Our elections are supposed to be the greatest opportunity to make our voices heard in deciding who we send to Tallahassee. We expect that the people we elect will represent the voters that elected them to office. Unfortunately, the Florida Legislature has become a body that represents the special interest that contributes the most money to their election efforts.
Since 2005, Americans have been warned about microscopic border crossers carried in with refugees and illegal immigrants, bringing diseases previously eradicated or rarely seen here. When not simply ignored by media and health officials, physicians and others sounding the alarm have been attacked as xenophobes.
Now we’re seeing these prescient predictions come true, most prominently in Germany, since 2015 when Angela Merkel began allowing more than two million migrants from Africa, Asia, and the Middle East to flood into her country.
While perusing some educational statistics compiled by the National Center for Education Statistics, I began to think through just how we possibly got ourselves into many of the social, civic and political conundrums in which we now find ourselves. As always, education matters.
The best way to measure the effectiveness of term limits is seeing how often politicians grumble about it. If they’re complaining a lot, then you’ve likely got a great term limit in place.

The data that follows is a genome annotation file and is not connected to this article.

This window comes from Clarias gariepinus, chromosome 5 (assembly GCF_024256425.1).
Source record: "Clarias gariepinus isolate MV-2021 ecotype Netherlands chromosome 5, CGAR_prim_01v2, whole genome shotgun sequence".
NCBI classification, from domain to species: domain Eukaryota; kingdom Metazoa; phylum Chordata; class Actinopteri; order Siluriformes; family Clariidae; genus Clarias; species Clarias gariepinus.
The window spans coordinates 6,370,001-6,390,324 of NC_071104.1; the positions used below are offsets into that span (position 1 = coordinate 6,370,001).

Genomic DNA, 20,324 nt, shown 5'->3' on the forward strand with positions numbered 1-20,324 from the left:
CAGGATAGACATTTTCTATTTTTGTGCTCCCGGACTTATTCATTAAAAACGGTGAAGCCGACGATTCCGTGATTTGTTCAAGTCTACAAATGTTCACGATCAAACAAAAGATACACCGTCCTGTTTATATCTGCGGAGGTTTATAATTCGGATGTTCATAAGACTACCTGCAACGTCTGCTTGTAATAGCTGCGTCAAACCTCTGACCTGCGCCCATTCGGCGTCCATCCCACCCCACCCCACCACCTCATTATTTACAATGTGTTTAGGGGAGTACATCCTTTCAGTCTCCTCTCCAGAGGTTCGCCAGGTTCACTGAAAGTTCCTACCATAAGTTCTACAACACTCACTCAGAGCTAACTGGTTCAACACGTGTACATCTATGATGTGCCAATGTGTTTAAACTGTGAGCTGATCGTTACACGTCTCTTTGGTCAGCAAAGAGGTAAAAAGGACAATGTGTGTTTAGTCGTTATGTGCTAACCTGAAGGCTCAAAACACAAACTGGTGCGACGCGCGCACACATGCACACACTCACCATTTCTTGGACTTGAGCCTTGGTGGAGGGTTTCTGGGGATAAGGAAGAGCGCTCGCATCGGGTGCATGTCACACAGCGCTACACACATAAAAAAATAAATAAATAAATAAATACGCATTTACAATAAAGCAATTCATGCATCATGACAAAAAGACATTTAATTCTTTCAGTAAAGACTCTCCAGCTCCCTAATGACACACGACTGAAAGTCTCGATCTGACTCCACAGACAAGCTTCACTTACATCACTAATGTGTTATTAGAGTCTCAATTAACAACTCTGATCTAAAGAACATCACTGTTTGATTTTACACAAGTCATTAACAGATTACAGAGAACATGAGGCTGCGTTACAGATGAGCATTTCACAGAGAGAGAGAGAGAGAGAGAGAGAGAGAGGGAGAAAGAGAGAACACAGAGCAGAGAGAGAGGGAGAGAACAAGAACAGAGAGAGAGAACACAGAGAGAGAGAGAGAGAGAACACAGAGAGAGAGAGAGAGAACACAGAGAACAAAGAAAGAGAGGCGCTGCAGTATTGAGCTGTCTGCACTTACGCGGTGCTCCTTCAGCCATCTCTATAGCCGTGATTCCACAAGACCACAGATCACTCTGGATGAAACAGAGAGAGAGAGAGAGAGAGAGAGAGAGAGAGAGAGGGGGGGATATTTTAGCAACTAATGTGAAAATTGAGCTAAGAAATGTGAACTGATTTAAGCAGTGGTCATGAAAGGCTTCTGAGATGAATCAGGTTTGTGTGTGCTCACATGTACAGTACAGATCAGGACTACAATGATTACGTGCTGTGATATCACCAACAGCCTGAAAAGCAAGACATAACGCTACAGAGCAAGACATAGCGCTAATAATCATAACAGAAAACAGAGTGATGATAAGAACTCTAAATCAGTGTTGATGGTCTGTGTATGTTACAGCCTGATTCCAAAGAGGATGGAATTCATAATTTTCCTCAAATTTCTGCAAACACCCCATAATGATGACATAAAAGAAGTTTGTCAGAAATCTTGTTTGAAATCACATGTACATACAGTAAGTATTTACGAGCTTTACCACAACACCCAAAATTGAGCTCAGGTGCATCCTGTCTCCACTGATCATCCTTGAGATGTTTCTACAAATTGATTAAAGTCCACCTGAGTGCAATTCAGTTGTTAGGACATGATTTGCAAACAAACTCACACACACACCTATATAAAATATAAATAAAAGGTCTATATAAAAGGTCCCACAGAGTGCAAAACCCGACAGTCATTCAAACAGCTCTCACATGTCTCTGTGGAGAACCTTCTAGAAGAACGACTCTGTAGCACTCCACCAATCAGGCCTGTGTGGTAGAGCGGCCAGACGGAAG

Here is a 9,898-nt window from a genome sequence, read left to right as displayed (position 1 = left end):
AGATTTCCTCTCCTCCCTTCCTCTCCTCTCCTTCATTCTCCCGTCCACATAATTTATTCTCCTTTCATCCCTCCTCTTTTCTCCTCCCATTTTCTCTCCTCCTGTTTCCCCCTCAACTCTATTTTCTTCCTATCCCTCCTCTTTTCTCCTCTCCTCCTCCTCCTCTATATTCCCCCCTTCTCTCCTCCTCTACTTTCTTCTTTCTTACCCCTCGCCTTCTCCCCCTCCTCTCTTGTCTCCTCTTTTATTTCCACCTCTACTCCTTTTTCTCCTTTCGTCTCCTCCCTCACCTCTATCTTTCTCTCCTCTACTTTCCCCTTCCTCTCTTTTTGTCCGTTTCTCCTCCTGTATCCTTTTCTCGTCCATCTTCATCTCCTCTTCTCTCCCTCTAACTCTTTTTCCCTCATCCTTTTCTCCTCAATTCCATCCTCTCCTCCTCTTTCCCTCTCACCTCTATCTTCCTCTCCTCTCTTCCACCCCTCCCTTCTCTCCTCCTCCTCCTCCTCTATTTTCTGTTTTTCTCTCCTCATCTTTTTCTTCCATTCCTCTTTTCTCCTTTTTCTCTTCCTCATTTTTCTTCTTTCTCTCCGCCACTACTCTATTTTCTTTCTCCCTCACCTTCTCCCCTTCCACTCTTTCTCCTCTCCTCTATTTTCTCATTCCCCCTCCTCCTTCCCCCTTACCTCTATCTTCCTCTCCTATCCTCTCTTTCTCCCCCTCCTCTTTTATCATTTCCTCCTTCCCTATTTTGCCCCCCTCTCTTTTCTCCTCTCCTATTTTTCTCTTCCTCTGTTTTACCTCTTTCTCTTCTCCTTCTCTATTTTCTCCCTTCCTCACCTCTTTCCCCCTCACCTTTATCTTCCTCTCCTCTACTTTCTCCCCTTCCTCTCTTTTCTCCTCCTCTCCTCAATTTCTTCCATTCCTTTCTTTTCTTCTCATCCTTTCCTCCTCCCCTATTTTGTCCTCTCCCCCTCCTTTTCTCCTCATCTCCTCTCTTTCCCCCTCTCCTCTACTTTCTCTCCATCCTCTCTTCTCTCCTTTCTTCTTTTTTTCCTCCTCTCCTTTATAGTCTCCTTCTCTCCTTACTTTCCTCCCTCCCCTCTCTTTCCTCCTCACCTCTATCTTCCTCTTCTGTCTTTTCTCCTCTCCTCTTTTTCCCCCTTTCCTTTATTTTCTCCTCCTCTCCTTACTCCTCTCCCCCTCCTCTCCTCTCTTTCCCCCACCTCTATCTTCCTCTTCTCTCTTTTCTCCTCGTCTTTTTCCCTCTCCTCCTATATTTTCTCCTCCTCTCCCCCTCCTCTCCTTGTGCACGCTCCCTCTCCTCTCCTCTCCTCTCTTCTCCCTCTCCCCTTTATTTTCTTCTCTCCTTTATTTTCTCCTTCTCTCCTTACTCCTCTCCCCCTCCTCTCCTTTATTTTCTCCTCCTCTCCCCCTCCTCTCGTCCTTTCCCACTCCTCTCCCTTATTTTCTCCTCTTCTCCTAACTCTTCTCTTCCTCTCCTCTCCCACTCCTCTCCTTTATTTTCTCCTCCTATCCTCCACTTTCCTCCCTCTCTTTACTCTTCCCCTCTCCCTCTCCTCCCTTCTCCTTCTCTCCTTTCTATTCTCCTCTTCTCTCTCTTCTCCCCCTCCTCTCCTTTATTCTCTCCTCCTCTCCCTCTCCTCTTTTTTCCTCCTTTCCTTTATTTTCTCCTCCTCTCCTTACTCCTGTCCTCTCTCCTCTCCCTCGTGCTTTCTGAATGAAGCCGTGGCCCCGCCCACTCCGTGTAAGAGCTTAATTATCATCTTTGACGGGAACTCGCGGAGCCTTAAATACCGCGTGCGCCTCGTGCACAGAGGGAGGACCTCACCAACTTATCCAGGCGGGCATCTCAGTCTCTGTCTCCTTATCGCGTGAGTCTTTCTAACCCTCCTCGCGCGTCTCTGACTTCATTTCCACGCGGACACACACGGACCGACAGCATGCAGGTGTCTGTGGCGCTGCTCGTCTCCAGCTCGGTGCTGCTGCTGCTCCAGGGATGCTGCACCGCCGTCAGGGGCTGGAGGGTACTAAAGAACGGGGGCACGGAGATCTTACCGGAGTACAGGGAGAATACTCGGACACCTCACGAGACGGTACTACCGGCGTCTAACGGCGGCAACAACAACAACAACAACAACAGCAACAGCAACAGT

It’s been said that education is "the key to unlock the golden door of freedom.” But Tallahassee has transformed that golden door into lead when it comes to the finances of many school districts across Florida.
As Congress struggles to do something about the Obamacare disaster, senators may be getting calls pleading, “Don’t take my health-care away!” But the more influential voices will be whispering, “Don’t take my Obamacare dollars away!”
Earlier this month, hundreds of laws enacted by the Florida Legislature went into effect. More notable than the laws that took effect were the laws that did not: policies championed by liberal special interests working hand in hand with some Republican members of the Florida Senate.
I recently traveled to D.C. to fight for Florida as the U.S. Senate debated repealing and replacing Obamacare. For far too long, D.C. politicians have focused only on the grand bargain of repealing and replacing Obamacare, ignoring the opportunity to make incremental changes to get rid of the taxes and mandates and roll back the federal welfare state.
Trump's Middle East Budget Proposal Good for Israel, Jordan But Less Needs to Go to Palestinian Authority
From her perch as chairwoman of the U.S. House Subcommittee on the Middle East and North Africa, U.S. Rep. Ileana Ros-Lehtinen, R-Fla., held a hearing on “America’s Interests in the Middle East and North Africa and the President’s FY2018 Budget Request” on Thursday. Her opening statement is below:
On Tuesday, U.S. Sen. Marco Rubio, R-Fla., who sits on the Foreign Relations Committee, took to the Senate floor to call for democracy in Venezuela and taking aim at the Maduro regime. His fill speech is below: